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Gender and Law: Reproductive Rights in Indian Jurisdiction

By Sanchali Bhowmik

The Indian Courts have cited several notable decisions recognizing women’s reproductive rights as part of the ‘inalienable survival rights’ implicitly protected under the fundamental right to life. While court decisions are not uniform, several trailblazing rulings have boldly affirmed women’s rights to remedies for violations of reproductive rights—including the first case globally to recognize maternal health as a right—and laid the foundation for Indian courts to continue to play a strong role in preventing and addressing ongoing violations of these rights. Reproductive rights are important to all human beings encompassing a spectrum of civil, political, economic, and social rights, from the rights to health and life, to the rights to equality and non-discrimination, privacy, information, and to be free from torture or ill-treatment.

It is the duty of the State to guarantee these rights, especially to the women and girls so that they do not have to deal with or face unsafe abortion and maternal mortality and the opportunity to make fully informed decisions—free from violence, discrimination, and coercion—about their sexuality and reproduction. They should be accessible to comprehensive reproductive health information and services. Violations of reproductive rights disproportionately harm women due to their capacity to become pregnant and legal protection of these rights as human rights is critical to enable gender justice and the equality of women.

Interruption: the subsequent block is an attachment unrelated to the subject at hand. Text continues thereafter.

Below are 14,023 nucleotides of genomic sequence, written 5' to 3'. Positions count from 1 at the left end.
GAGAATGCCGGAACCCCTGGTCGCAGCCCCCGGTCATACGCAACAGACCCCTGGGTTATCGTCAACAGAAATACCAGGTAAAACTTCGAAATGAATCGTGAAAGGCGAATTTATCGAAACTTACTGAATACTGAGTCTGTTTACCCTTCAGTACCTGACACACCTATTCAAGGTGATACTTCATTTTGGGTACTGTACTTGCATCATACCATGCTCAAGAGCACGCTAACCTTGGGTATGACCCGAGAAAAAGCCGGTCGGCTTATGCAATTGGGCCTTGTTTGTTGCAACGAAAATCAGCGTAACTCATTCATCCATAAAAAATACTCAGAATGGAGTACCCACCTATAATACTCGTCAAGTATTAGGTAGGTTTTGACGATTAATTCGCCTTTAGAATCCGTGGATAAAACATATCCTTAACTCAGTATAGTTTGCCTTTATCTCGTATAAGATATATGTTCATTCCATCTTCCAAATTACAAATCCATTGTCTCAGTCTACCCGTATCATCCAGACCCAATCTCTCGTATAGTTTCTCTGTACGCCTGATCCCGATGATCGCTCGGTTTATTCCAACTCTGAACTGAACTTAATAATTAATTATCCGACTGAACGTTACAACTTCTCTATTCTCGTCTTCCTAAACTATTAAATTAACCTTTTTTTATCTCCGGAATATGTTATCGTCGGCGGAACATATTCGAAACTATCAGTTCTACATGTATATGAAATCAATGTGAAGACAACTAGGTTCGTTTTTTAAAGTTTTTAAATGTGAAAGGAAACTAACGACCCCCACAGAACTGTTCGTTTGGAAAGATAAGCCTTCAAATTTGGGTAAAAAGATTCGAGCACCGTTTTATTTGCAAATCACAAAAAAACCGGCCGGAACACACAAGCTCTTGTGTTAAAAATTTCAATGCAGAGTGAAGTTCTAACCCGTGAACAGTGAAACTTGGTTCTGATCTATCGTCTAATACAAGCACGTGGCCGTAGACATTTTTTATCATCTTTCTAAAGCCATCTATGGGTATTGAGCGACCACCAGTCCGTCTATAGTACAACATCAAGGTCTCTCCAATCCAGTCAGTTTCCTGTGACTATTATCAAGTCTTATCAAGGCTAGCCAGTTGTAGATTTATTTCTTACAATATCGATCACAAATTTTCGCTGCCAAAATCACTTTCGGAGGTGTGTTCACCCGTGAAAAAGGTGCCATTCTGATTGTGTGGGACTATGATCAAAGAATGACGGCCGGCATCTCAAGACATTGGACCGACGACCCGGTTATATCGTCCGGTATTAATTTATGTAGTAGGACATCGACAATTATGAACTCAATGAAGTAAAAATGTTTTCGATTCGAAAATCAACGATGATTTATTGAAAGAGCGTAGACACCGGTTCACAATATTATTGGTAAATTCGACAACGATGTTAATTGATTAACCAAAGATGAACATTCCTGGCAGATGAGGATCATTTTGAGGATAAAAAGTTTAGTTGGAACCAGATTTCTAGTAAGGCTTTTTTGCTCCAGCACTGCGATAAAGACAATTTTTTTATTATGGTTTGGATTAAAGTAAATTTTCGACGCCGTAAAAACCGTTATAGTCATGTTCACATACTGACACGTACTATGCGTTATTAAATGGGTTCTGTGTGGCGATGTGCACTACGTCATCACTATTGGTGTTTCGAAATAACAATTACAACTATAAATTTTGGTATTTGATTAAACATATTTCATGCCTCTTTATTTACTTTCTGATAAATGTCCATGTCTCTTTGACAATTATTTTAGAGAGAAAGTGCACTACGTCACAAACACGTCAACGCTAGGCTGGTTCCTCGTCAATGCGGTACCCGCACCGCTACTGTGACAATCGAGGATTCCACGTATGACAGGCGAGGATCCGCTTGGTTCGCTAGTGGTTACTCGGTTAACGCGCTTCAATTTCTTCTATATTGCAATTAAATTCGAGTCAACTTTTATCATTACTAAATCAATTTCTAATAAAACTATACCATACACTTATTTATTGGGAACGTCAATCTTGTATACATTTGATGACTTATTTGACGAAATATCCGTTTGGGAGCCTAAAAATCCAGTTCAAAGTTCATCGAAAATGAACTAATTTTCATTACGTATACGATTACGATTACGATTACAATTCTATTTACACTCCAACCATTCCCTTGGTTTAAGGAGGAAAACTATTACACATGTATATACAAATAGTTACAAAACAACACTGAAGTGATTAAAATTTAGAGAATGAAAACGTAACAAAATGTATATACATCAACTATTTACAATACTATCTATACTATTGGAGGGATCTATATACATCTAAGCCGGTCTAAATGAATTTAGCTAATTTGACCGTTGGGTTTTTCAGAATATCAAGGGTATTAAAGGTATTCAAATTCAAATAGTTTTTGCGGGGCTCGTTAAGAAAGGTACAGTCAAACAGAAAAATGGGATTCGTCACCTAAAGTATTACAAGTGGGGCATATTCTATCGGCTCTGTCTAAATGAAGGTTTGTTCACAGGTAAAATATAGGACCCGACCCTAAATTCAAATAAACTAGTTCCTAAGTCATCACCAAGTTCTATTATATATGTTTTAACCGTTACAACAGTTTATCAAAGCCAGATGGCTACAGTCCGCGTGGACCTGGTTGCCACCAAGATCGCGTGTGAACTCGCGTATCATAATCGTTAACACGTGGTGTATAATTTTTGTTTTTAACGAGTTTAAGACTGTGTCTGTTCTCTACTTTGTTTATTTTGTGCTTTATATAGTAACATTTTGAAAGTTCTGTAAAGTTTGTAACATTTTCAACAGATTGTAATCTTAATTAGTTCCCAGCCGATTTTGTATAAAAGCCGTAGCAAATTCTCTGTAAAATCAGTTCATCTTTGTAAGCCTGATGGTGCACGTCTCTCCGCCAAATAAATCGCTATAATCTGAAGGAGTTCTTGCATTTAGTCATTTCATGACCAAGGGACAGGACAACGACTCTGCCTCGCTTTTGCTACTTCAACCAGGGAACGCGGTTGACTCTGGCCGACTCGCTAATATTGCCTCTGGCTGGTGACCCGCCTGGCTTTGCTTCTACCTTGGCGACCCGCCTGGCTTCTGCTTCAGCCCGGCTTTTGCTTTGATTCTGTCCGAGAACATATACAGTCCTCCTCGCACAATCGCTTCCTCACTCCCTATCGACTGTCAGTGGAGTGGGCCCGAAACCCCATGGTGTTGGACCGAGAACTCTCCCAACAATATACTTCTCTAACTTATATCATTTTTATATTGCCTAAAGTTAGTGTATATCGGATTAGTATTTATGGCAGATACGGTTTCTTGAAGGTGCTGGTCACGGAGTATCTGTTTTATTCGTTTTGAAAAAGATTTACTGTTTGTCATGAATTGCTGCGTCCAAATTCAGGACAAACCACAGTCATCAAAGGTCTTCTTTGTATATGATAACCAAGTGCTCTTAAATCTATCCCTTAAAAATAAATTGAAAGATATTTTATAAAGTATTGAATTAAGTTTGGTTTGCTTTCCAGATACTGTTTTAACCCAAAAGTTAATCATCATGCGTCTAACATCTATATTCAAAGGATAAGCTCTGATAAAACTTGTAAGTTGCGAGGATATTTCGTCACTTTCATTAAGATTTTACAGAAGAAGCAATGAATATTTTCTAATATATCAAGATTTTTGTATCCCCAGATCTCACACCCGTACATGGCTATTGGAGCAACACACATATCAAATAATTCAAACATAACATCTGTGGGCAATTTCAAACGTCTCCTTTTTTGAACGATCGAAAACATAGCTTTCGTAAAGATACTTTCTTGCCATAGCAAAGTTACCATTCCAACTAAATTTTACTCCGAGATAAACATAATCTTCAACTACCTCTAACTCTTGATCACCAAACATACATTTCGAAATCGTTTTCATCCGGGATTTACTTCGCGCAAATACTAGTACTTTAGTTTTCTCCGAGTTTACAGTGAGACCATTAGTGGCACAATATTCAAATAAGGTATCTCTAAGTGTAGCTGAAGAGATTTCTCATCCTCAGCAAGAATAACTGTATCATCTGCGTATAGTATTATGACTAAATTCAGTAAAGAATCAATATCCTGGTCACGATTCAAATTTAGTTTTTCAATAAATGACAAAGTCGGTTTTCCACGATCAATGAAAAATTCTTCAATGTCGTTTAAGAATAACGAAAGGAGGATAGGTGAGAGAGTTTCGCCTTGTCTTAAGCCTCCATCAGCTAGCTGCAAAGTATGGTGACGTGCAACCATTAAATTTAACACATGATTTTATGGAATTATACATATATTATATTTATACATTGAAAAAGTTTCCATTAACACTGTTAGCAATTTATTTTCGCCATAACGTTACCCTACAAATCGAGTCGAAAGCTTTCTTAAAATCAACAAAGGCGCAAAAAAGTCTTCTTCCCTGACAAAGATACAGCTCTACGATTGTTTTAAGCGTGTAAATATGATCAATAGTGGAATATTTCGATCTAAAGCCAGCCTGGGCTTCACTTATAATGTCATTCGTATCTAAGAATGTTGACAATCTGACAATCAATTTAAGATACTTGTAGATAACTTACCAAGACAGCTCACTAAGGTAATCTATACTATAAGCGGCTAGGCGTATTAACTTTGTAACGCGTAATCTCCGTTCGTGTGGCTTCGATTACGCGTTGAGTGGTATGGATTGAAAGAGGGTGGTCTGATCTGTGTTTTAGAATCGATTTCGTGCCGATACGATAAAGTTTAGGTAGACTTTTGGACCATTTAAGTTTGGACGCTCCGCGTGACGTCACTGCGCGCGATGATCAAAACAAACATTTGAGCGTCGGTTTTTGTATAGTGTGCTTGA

Reproductive Rights as Fundamental Rights: 

The Constitution of India recognizes many of these same rights as fundamental rights that the government has an obligation to uphold, including the right to equality and non-discrimination (Articles 14 and 15) and the right to life (Article 21) which is understood through jurisprudence to include the rights to health, dignity, freedom from torture and ill-treatment, and privacy. India is also a signatory to numerous international conventions, such as the Convention on the Elimination of All Forms of Discrimination against Women (CEDAW); the International Covenant on Civil and Political Rights (ICCPR); the International Covenant on Economic, Social and Cultural Rights (ICESCR); and the Convention on the Rights of the Child (CRC), all of which recognize reproductive rights. Article 51(c) of the Indian Constitution and the judiciary have established that the government has a constitutional obligation to respect international law and treaty obligations. The government of India also bears a constitutional obligation to ensure legal remedies for violations of fundamental rights and human rights. Article 39(a) requires the government to promote equal access to justice and free legal aid as a means to ensure that “opportunities for justice are not denied to any citizen by reason of economic or other disabilities.”

Reproductive Rights in India: